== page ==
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Dublin, Ireland  –  As institutional investors begin to wind down at this time of year, the annual push for year-end valuations begins. For many, year-end valuations are still a key measurement of performance and are directly linked to compensation. This process has become increasingly challenging in recent years: A continuous fall-off in liquidity over the last decade has seen the process of valuing off-the-run securities become increasingly complex and inaccurate at the end of the year.

When it comes to valuing illiquid fixed income securities, we look at more efficient ways of valuing hard to price assets at year-end.


When valuing an asset for the purposes of marking performance, the typical goal is to calculate a price that the asset would trade at under normal market conditions. This can be particularly challenging for an illiquid asset with little or no trading history. In most of these cases, a properly documented pricing model is used. Pricing models will vary depending on the structure of the asset. Each model will have well defined inputs and each data input will be reviewed for accuracy and relevance. Adjustments can be made for trade size and timeframe. Under regulation such as AIFMD, final approval of the valuation is provided by parties not linked directly to the front office team involved in the trade. So far, so normal. The challenge here is the time of year.


Year end is anything but normal. It is historically one of the most illiquid periods of the year. Managers and traders are out of the office and even if they are contactable, nobody wants to take on new risk at the end of the year. Liquidity in all markets is lower than normal and as you approach December 31st there is a growing difference in the price of a trade that settles before January 1st and the same trade settling after January 1st.

In this environment, managers are expected to make assumptions about the price their illiquid assets will achieve in the marketplace. Data inputs will be gathered from an illiquid market and market liquidity assumptions are made under far from normal conditions. The idea that accurate valuations can be calculated based on the market conditions in the final working days of a calendar year is simply flawed. Yet many market participants continue to mark their performance to this date.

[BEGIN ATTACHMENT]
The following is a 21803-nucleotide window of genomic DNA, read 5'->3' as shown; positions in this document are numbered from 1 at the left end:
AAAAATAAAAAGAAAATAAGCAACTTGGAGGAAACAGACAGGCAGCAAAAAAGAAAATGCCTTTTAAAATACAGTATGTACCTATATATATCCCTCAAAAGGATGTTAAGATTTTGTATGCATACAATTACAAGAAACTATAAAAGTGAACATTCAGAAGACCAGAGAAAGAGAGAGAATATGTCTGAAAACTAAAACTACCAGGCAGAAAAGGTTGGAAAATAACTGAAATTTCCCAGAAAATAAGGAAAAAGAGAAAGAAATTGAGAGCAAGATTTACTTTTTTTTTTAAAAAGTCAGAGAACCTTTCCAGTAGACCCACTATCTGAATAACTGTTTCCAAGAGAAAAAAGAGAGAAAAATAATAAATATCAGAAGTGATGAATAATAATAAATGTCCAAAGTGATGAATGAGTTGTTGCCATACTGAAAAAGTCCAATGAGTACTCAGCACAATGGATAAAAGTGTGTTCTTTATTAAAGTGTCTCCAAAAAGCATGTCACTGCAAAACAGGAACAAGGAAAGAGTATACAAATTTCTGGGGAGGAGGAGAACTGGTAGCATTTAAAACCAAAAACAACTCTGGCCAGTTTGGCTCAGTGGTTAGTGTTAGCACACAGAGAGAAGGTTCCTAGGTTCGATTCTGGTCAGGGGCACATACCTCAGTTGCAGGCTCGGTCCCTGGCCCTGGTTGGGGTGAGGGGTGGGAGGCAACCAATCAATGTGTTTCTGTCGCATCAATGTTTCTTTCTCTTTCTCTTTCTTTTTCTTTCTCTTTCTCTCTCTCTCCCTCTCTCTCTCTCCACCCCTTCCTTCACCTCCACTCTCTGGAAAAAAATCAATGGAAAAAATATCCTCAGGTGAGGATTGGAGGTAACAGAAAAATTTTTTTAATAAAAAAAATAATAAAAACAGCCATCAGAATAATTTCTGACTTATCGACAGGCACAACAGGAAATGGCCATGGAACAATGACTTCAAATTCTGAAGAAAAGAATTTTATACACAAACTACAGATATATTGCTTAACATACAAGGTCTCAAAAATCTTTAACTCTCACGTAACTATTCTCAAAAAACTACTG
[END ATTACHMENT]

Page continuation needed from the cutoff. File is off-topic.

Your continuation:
One simplified way of demonstrating the changes in market liquidity is to look at bond issuance. In the table below, we see that corporate bond issuance in the US and total bond issuance in Europe typically see major drop offs in December, followed by a surge of issuance in the following January. This drop in activity is repeated in primary and secondary markets all over the globe.


US Corporate Bond Issuance European Bond Issuance
Nov Dec Jan Nov Dec Jan
2016 $81 bn $46 bn $184 bn €100 bn €54 bn €284 bn
2015 $105 bn $57 bn $134 bn €163 bn €77 bn €222 bn
2014 $119 bn $59 bn $96 bn €146 bn €77 bn €209 bn

Source: Bloomberg



Investors in illiquid assets tend to have extended holding periods. The assets themselves are valued a couple of times a year at most and quite often, only once a year, at year end. We believe that where an asset is expected to be held beyond year end, that an alternative, more liquid valuation date be used for illiquid asset valuations. To provide investors with valuations under normal market conditions, the process must be carried out under normal market conditions. Luckily, the months of November and January are typically liquid and stable.


At Corvid Partners, we provide market based valuations to a wide range of clients on a wide range of assets. In recent years we have seen clients taking steps to move away from year end valuations. Some have moved valuation dates to November while others have taken the approach of valuing assets on two or more dates either side of year end and using a weighted average price or worst price approach.


Making these changes can take some effort: For funds, it can require changes in fund documentation and board approval. However, managers are going to these lengths to address the issue of illiquid security valuations, demonstrating how important the topic has become to investors in recent times.


Whether it’s moving a single pricing date or taking average pricing over a short period of more liquid market activity, we at Corvid believe that a pragmatic approach to year-end valuations in what for many is an increasing portion of their portfolios is a sensible and important approach to improve reporting accuracy.


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